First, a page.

These Three Culprits Will Increase lethargy and Stress During the Day

Three stress culprits

Eating for top brain performance is a must for everyone

Food impacts our whole body, from our mood, gut, health and energy levels. I notice a massive difference in how I feel anytime I eat something with sugar. My body isn’t used to the enormous surge of sweet stuff, and I have micro-sleeps at my desk! It can be unpleasant when you are at work, and your eyes start closing in front of all your colleagues. Compromised food causes inflammation in the gut, which affects the available energy that our brain and body need. Inflammation of this kind is low grade and flips the metabolic switch in the chemical pathway that produces energy. Over time, the constant influx of harmful foods lowers our energy and increases the number of free radicals that can damage brain tissue. Perhaps this appears as brain fog or the inability to concentrate. I know I’ve been there before — several times! If we can gather our understanding of what foods causes low-grade inflammation, we can better equip ourselves to avoid these, especially during peak times when we have to perform our best. That applies to work and anything athletic we have set our sights on. Athletes must perform a certain way, and diminishing your potential hurts your progress. 

Here is a list of all the culprits to avoid:

Seed oils

Those cheap and nasty oils used to deep or pan-fried your protein sources, and perhaps vegetables, are highly toxic to your body. Oils to be aware of are:

  • Cottonseed
  • Grape-seed
  • Soybean
  • Sunflower
  • Palm oils

These oils are very high in inflammatory omega-six fatty acids, with no omega-three, which helps combat inflammation and promotes healthy brain functioning. You can’t control the oils that restaurants and cafes use, and sometimes it is healthier to make your foods. Studies indicate that people who consume high omega-six fatty acids face a greater risk of depression than omega-three. Use olive oil and nut oils only on salads, and don’t fry anything in oil, apart from the coconut variety. Coconut oil doesn’t turn rancid and toxic when exposed to high heat. 

Artificial sweeteners

In our quest to avoid added sugar, we turn to the artificial variety for a healthier alternative — but instead, it poses a more significant dent in our health than we realise. One study indicated that people who use artificial sweeteners through diet drinks are more depressed than those who do not. Several other studies indicate how toxic these artificial sugars are since they can harm our brains, messing with our mood neurotransmitters. I used stevia as a sweetener that doesn’t alter moods or mess with my energy. Stevia is derived from a plant, isn’t toxic (depending on the brand you use), and therefore is a better alternative. However, be sure to look at the ingredient label, as companies might add alcohol, which defeats the purpose of most health goals.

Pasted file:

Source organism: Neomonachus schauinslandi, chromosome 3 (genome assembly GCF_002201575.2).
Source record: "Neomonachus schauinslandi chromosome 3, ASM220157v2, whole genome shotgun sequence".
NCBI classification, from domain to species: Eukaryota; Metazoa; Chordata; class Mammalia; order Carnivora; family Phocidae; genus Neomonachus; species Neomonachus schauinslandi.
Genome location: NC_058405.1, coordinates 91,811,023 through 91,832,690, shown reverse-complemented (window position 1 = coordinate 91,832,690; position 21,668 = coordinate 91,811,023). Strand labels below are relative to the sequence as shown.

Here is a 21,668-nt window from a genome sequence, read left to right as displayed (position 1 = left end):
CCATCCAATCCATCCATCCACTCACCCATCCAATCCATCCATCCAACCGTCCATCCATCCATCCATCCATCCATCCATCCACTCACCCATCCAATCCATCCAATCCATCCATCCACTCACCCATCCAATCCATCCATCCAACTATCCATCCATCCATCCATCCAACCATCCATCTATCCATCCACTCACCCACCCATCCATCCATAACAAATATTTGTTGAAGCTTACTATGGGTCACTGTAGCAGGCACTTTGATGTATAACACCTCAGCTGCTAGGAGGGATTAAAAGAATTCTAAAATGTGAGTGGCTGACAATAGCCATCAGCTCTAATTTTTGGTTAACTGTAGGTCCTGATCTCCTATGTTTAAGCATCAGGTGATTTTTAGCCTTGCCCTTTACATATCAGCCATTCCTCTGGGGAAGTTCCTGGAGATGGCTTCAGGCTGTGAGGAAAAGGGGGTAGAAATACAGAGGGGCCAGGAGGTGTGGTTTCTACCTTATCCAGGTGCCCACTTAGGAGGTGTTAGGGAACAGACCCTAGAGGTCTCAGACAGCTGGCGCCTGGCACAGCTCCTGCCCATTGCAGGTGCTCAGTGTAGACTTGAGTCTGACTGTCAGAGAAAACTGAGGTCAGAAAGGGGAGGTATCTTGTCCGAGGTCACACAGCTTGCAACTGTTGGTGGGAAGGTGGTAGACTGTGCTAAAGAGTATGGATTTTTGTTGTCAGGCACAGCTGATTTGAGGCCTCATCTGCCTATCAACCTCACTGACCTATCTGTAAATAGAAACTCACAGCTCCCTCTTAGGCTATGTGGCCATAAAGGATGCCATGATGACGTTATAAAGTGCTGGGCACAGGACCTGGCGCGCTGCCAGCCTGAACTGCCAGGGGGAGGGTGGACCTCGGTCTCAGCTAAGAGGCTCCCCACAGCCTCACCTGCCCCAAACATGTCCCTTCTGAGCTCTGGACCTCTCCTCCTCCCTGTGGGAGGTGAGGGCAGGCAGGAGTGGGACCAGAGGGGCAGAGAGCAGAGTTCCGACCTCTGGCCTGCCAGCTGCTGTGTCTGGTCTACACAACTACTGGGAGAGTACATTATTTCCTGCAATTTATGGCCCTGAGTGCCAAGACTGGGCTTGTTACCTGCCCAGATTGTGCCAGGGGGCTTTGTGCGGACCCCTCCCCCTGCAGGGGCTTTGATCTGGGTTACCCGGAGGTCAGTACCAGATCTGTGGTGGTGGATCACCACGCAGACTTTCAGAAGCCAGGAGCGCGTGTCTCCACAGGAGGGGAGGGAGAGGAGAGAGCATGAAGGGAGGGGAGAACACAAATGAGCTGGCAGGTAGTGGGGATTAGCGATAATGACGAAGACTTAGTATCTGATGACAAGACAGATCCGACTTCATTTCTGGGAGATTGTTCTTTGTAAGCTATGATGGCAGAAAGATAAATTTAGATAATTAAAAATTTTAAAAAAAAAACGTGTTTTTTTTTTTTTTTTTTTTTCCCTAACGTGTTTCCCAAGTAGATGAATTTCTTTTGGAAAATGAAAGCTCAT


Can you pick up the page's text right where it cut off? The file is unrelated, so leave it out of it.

Foods fried in oil

When it comes to fried food, you can bet your bottom dollar it contains any of the oils mentioned above (because they are dirt cheap to buy). Unfortunately, cafes and restaurants want to make money, and many do not consider the dangers of the oil used. A study of 715 factory workers measured their depression, resilience and fried food consumption. Unsurprisingly, the researchers found that those who consumed more fried foods were more susceptible to developing depression during their lifetime. If you must eat out, try sushi or baked or boiled alternatives rather than fried. Also, why not make your meals home if you work from the office? Portable meals are not only healthy but cheap and a lot tastier! 

Foods in packets on supermarket shelves

Beware, protein bars can be filled with more sugar and processed ingredients than doughnuts! Reading food labels will be your savour here. Added and refined sugars in all packeted goods are trouble. Also, watch out for high fructose corn syrup, a glucose brain flooder. When this happens, you increase your brain inflammation chances, lowering your mood and leaving you feeling exhausted. Be aware of the snacks you choose to eat, and alternate them with natural alternatives, such as fruit and vegetables. Try a protein shake with a reputable brand or make protein bars at home as regular snacks. Protein sources such as eggs are fantastic, providing your brain with feel-good nutrients. Eggs are also deficient in calories and keep you full. 

What to eat instead

When picking shacks, make these a priority on your shopping list. Healthy fats: Avocados are gold, and so are nut butter and olive oil Prebiotics: Promote better gut health and digestion by eating more green bananas, oats, garlic, onions and asparagus Omega-three: Found in salmon, sardines (if you can stomach them) or a good quality krill oil supplement if you are a vegan/veg Spices: go crazy on spices to jazz up the flavours of your food. Turmeric is anti-inflammatory Changing your eating habits will positively impact your mind, body, and soul. Weight loss will then become a byproduct of your hard work. Making the right daily choices takes time, effort, and commitment, but the benefits outweigh the effort.

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